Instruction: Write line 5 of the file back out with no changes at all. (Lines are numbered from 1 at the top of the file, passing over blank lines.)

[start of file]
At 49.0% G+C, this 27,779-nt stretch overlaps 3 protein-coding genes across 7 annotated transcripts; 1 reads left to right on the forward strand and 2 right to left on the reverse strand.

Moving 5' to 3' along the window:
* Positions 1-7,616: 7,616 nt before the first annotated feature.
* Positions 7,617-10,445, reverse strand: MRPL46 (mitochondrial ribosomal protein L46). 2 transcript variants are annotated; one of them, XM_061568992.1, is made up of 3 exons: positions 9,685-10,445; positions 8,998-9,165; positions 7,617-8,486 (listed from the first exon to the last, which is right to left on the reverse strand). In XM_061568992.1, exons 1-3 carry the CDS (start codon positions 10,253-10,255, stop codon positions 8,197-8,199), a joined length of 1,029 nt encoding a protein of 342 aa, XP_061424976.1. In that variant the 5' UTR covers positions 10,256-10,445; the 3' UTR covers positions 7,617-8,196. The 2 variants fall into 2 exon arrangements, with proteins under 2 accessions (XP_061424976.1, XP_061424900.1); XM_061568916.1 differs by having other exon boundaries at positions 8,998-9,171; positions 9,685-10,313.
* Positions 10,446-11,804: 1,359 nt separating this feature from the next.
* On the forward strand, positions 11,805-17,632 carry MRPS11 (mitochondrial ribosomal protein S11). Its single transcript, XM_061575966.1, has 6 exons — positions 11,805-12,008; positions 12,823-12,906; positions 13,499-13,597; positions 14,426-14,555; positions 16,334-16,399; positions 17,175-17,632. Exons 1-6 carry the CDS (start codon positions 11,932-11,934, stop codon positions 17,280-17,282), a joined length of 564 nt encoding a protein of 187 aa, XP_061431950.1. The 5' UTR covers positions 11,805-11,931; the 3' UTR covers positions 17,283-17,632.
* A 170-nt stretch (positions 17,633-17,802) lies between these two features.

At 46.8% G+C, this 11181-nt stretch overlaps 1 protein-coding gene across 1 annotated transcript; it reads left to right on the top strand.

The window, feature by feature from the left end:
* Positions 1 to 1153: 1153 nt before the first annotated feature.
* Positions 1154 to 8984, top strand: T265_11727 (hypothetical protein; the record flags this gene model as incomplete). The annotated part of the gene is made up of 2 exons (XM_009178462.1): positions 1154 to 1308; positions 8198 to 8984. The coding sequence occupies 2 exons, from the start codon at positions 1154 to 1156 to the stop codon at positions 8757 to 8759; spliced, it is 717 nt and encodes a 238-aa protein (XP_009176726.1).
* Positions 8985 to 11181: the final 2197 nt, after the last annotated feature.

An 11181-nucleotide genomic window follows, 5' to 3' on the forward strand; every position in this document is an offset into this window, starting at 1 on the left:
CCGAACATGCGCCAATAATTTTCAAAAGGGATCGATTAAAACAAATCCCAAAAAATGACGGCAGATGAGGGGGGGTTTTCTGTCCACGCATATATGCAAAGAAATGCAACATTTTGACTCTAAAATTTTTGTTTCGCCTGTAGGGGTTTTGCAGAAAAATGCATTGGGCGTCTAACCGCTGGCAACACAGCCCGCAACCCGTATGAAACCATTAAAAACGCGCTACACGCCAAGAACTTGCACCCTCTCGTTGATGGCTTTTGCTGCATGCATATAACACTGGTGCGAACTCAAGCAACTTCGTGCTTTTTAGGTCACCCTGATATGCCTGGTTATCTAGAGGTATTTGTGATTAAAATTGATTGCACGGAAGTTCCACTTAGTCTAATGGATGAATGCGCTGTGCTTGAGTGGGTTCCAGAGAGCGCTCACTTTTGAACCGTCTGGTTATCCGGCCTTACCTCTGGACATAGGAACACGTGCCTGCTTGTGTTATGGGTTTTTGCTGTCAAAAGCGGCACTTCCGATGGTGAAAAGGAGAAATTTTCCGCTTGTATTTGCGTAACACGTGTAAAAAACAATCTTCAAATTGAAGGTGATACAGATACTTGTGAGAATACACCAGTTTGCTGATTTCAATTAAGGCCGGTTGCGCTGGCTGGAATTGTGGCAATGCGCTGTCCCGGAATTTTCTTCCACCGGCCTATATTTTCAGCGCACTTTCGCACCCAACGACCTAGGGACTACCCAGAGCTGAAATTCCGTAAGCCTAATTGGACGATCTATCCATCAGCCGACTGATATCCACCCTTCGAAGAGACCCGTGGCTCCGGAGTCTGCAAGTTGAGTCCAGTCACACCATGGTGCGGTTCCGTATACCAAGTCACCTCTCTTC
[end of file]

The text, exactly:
* Positions 10,446-11,804: 1,359 nt separating this feature from the next.